The miner slashed the book value of the world’s biggest coal mine - the North Antelope Rochelle mine in Wyoming’s Powder River Basin (PRB) - by $1.42bn earlier this week
Peabody Energy’s coal mine write-down “speaks volumes about the state of the industry”, says an energy analyst.
The Missouri-headquartered firm, which is the US’s largest private sector coal company, slashed the book value of the world’s biggest coal mine — the North Antelope Rochelle mine in Wyoming’s Powder River Basin (PRB) — by $1.42bn, or 22% of Peabody’s total asset value this week.
Peabody said the downgrade was driven by “lower long-term natural gas prices, timing of coal plant retirements and continued growth from renewable generation”, with the company projecting coal’s share of the US generation mix to continue to tumble over the coming years.
Seth Feaster, a data analyst at the US-based Institute for Energy Economics and Financial Analysis (IEEFA) believes the miner’s asset write-down “speaks volumes about the state of the industry” and is a “reflection of the new reality in US coal mining”.
“The industry continues to be battered by rapid structural decline driven by low gas prices, the low and falling cost of building wind and solar power generation and sweeping initiatives by utilities and corporations to cut emissions,” he added.
Peabody’s stock price drop
Just like many US coal producers, the past few years have been challenging for Peabody, with the company filing for Chapter 11 bankruptcy in April 2016.
But the miner did emerge from its financial issues just a year later in April 2017, after having discarded $5bn of its unsustainable $10.1bn debt load.
At the time, CEO Glenn Kellow said the company was “well-positioned to create substantial value for shareholders and other stakeholders over time” and that Peabody had “taken significant steps to create a capital structure to succeed through all cycles”.
On its first full day of trading after emerging from bankruptcy, the firm’s stock price closed at $27.25, according to the IEEFA.
But, after Peabody’s most recent earnings release earlier this week, the stock closed at $2.90 – marking a drop of almost 90%.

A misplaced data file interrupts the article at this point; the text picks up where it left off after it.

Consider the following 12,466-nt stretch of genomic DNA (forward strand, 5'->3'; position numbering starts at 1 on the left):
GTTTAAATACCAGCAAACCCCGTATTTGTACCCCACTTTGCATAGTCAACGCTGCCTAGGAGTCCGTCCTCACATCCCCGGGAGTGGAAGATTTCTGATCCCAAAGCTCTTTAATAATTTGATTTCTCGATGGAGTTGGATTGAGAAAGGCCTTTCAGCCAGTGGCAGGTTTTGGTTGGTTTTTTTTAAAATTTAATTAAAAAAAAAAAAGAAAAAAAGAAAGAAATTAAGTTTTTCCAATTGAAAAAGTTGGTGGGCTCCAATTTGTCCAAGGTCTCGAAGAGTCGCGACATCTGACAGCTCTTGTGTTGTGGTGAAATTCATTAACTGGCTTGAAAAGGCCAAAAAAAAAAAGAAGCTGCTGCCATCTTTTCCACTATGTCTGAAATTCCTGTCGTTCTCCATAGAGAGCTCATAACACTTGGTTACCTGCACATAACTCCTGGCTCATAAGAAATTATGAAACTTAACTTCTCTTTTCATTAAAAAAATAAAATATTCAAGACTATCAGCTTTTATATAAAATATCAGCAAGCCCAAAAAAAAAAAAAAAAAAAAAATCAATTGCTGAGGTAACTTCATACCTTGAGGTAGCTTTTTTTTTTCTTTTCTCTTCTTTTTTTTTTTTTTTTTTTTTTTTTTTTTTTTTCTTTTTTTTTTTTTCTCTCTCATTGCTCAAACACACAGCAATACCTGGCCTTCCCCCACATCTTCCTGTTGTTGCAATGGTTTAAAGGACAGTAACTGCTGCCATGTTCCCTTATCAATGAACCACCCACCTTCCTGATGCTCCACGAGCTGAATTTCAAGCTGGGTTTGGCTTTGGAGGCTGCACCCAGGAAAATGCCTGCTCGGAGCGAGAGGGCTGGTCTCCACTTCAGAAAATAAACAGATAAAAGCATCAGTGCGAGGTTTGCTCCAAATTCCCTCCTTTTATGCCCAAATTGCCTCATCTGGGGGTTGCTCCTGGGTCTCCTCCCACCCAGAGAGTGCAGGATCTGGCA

Demand for coal plummeting
Despite US President Donald Trump making several changes to ease environmental legislation’s during his time in the Oval Office in an attempt to fulfil his 2016 promise to “end the war on coal”, the industry has continued to suffer heavily in recent years.
In 2018, US utilities consumed 637 million tonnes (Mt) of thermal coal, and an additional 54 Mt was exported.
But this year, utilities are expected to reduce their consumption to 377 Mt, a 41% decrease from two years ago.
Thermal coal exports may fall to 25 Mt in 2020, which marks a 50% drop since 2018, according to the latest short-term energy outlook from the US Energy Information Administration (EIA).
Coal bankruptcies in the US
More than 50 coal companies have gone bankrupt and more than 100 gigawatts (GW) of coal capacity has either retired or announced plans to retire over the past decade.
As for coal mines, following a drop in demand for the fuel, the number of active sites plummeted from 1,435 in 2008 to 671 mines in 2017, according to the EIA.
Feaster said coal company bankruptcies that occurred more recently than Peabody’s, including Westmoreland Coal, Cloud Peak Energy and Blackjewel, have “all drawn little investor interest, with mine values approaching zero”.
In some of the cases, the analyst added there has been “essentially negative asset valuations” because of the “significant pay-outs needed to coax financially weak buyers to take on huge clean-up liabilities”.
Most of this action has centred on the PRB, which is the biggest repository of US coal, and one that has been “beset by intractable problems for years”, according to Feaster.
“Peabody, with some of the best economies of scale in the PRB and global expertise in coal mining, should have been well-positioned to outlast financially weaker and smaller rivals,” he added.
“But instead, the industry — Peabody included — embraced a perverse business model.
“The companies have been enabled by a lenient bankruptcy process and feeble oversight by federal and state regulators that has allowed companies to continue mining coal and undercutting each other on price.
“They have done this while shirking their clean-up obligations, falling far behind on royalty and tax payments, and investing little capital in mine upkeep — all while spiralling toward bankruptcy anew.”
Current trend amongst coal producers ‘can’t continue’
Economically speaking, Feaster claims the current trend amongst coal producers “can’t continue”.
In the US thermal coal market, there is a vast oversupply of product that is chasing fewer and fewer customers. With that in mind, the analyst believes an “orderly retreat would make sense”, but adds that “chaos reigns” instead.
“The growing probability is that the collapse of US coal mining will be disorderly, resulting in bankruptcies that end in liquidation, abrupt mine closures, the abandonment of clean-up obligations, and possibly the financial collapse of some bonding companies that are supposed to be the backstop for those liabilities,” added Feaster.
“State and county finances are already at great peril in the PRB, as falling asset values and production reduce tax and royalty payments, adding to the pain of lost paychecks and damage to local businesses.
“What seemed to be a slow-moving catastrophe not too long ago has gained momentum, and Peabody’s huge write-down is a stark warning that coal mining’s financial distress will continue.”